The International Center for Journalists created this project to help journalists learn about innovations and opportunities around the world. They also encourage the spread of professional knowledge.
HackPack talked to Samantha Berkhead, who manages a team of editors and writers at IJNet, to learn more about the project and how you can best utilize it.
Main goal: Help journalists of all nationalities and experience levels improve their skills and advance their careers. We believe that journalism is for everyone, and we work to ensure that the latest journalism resources, tools and opportunities are free and accessible to those who need it most.
Top countries by unique visitors: Brazil, United States, Mexico, Spain, Egypt
Languages: IJNet publishes in seven languages — Arabic, Chinese, English, Persian, Portuguese, Russian and Spanish
Who is it for: IJNet focuses on developing journalists throughout their career, from journalists starting their career to an editor or leader in the newsroom. People always say that real learning comes through a combination of classroom study and practical, hands-on experience. The website acts as the “classroom,” and opportunities like fellowships or reporting trips are the real-world experience component.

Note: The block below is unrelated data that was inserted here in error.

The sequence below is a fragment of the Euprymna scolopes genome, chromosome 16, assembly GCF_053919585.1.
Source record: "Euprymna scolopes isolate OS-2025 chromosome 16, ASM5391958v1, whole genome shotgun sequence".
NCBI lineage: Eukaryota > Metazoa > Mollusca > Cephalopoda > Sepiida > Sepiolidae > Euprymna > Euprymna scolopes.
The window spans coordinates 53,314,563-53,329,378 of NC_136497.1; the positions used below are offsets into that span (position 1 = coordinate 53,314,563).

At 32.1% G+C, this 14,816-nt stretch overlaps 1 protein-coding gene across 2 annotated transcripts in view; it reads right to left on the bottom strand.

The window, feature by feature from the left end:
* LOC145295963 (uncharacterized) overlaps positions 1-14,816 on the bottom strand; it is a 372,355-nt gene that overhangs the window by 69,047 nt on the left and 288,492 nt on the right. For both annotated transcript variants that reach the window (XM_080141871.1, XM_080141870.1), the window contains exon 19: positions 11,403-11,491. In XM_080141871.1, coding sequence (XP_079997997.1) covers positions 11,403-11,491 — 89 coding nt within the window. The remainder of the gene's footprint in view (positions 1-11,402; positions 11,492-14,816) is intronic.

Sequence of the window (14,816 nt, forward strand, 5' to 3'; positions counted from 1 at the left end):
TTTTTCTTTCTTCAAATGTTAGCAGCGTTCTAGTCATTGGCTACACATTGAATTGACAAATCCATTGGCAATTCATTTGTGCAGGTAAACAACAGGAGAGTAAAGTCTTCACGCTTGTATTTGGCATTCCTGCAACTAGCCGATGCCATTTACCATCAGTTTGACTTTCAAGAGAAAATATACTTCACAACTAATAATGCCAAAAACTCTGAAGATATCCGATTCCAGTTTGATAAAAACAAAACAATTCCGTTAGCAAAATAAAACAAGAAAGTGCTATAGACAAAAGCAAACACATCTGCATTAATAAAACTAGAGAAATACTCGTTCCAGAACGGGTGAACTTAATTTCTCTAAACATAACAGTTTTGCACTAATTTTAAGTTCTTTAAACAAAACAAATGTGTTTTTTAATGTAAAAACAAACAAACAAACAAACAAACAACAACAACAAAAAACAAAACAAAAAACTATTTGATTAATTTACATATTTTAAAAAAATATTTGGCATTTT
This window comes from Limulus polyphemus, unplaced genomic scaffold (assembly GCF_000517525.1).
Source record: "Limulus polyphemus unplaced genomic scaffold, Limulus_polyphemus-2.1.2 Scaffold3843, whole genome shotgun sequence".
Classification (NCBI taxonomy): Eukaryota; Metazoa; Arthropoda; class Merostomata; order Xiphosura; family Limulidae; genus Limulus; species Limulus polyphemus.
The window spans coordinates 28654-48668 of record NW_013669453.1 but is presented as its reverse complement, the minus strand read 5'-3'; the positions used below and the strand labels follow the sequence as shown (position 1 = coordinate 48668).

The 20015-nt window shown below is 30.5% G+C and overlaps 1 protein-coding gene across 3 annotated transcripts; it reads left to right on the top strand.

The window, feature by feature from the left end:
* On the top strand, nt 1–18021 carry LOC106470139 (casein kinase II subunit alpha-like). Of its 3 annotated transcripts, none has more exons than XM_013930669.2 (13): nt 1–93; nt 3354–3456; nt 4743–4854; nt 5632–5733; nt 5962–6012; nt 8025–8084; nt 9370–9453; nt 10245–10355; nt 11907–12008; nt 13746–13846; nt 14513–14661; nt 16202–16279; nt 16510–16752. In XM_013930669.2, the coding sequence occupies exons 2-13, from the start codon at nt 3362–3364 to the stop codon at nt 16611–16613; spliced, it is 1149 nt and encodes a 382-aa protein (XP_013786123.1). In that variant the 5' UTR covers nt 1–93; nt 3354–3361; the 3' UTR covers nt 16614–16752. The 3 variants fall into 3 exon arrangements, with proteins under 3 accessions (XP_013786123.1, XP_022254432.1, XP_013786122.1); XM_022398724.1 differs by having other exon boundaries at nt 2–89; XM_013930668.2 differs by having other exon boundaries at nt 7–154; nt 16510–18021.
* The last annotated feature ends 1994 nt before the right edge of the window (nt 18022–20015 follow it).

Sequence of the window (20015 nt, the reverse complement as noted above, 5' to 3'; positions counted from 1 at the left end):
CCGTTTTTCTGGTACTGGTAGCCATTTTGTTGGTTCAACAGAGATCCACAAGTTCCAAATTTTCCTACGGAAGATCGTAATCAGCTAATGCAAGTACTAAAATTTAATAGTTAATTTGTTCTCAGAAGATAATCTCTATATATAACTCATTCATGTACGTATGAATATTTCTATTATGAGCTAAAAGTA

Argentine and Chilean media outlets are strengthening their video strategies and storytelling through a new program from Facebook and the International Center for Journalists (ICFJ). Each of the 25 participating newsrooms will receive expert mentorship and a $25,000 grant to build the capacity of their digital video teams.
Amid protests, human rights violations, social instability and an unprecedented food crisis, collaborative journalism is getting stronger in Venezuela. The alliances of independent media with reporters and editors from other countries have helped unearth issues that otherwise would have been kept secret by the pro-government agenda.
Featured projects ranged from a tool that can help verify video in near real-time to an open-source platform for managing the editorial process. Speakers discussed the tools and shared tips during five-minute lightning talks.